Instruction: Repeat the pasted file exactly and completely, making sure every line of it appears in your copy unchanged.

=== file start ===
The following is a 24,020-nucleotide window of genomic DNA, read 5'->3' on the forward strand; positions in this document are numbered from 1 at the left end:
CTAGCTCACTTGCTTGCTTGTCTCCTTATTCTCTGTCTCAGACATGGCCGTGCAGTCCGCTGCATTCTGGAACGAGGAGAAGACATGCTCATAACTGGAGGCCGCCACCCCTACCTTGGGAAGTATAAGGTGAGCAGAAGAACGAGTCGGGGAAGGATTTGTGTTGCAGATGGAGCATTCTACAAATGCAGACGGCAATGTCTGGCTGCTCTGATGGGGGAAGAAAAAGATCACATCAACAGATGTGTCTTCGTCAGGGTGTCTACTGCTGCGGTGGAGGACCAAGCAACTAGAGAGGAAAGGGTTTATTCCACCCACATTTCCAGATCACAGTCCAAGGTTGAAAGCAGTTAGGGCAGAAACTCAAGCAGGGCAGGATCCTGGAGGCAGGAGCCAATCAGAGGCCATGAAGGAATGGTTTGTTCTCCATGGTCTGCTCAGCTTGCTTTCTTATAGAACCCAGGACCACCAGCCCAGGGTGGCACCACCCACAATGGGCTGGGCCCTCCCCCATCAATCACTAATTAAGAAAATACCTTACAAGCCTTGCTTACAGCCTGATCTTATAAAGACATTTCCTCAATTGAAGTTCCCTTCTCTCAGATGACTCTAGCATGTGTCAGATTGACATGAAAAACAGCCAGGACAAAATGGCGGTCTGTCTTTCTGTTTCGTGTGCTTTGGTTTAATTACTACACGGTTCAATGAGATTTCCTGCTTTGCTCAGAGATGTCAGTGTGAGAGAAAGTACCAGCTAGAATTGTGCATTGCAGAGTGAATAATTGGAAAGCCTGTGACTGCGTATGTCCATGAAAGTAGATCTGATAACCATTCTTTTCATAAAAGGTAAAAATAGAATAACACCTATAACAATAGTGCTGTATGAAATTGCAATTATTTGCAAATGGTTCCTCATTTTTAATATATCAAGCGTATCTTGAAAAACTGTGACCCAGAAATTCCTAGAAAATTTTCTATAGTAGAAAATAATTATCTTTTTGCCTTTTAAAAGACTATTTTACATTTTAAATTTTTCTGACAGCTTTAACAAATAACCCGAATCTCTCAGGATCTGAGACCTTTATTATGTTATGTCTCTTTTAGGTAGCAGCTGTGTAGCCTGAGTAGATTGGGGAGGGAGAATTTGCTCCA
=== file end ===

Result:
The following is a 24,020-nucleotide window of genomic DNA, read 5'->3' on the forward strand; positions in this document are numbered from 1 at the left end:
CTAGCTCACTTGCTTGCTTGTCTCCTTATTCTCTGTCTCAGACATGGCCGTGCAGTCCGCTGCATTCTGGAACGAGGAGAAGACATGCTCATAACTGGAGGCCGCCACCCCTACCTTGGGAAGTATAAGGTGAGCAGAAGAACGAGTCGGGGAAGGATTTGTGTTGCAGATGGAGCATTCTACAAATGCAGACGGCAATGTCTGGCTGCTCTGATGGGGGAAGAAAAAGATCACATCAACAGATGTGTCTTCGTCAGGGTGTCTACTGCTGCGGTGGAGGACCAAGCAACTAGAGAGGAAAGGGTTTATTCCACCCACATTTCCAGATCACAGTCCAAGGTTGAAAGCAGTTAGGGCAGAAACTCAAGCAGGGCAGGATCCTGGAGGCAGGAGCCAATCAGAGGCCATGAAGGAATGGTTTGTTCTCCATGGTCTGCTCAGCTTGCTTTCTTATAGAACCCAGGACCACCAGCCCAGGGTGGCACCACCCACAATGGGCTGGGCCCTCCCCCATCAATCACTAATTAAGAAAATACCTTACAAGCCTTGCTTACAGCCTGATCTTATAAAGACATTTCCTCAATTGAAGTTCCCTTCTCTCAGATGACTCTAGCATGTGTCAGATTGACATGAAAAACAGCCAGGACAAAATGGCGGTCTGTCTTTCTGTTTCGTGTGCTTTGGTTTAATTACTACACGGTTCAATGAGATTTCCTGCTTTGCTCAGAGATGTCAGTGTGAGAGAAAGTACCAGCTAGAATTGTGCATTGCAGAGTGAATAATTGGAAAGCCTGTGACTGCGTATGTCCATGAAAGTAGATCTGATAACCATTCTTTTCATAAAAGGTAAAAATAGAATAACACCTATAACAATAGTGCTGTATGAAATTGCAATTATTTGCAAATGGTTCCTCATTTTTAATATATCAAGCGTATCTTGAAAAACTGTGACCCAGAAATTCCTAGAAAATTTTCTATAGTAGAAAATAATTATCTTTTTGCCTTTTAAAAGACTATTTTACATTTTAAATTTTTCTGACAGCTTTAACAAATAACCCGAATCTCTCAGGATCTGAGACCTTTATTATGTTATGTCTCTTTTAGGTAGCAGCTGTGTAGCCTGAGTAGATTGGGGAGGGAGAATTTGCTCCA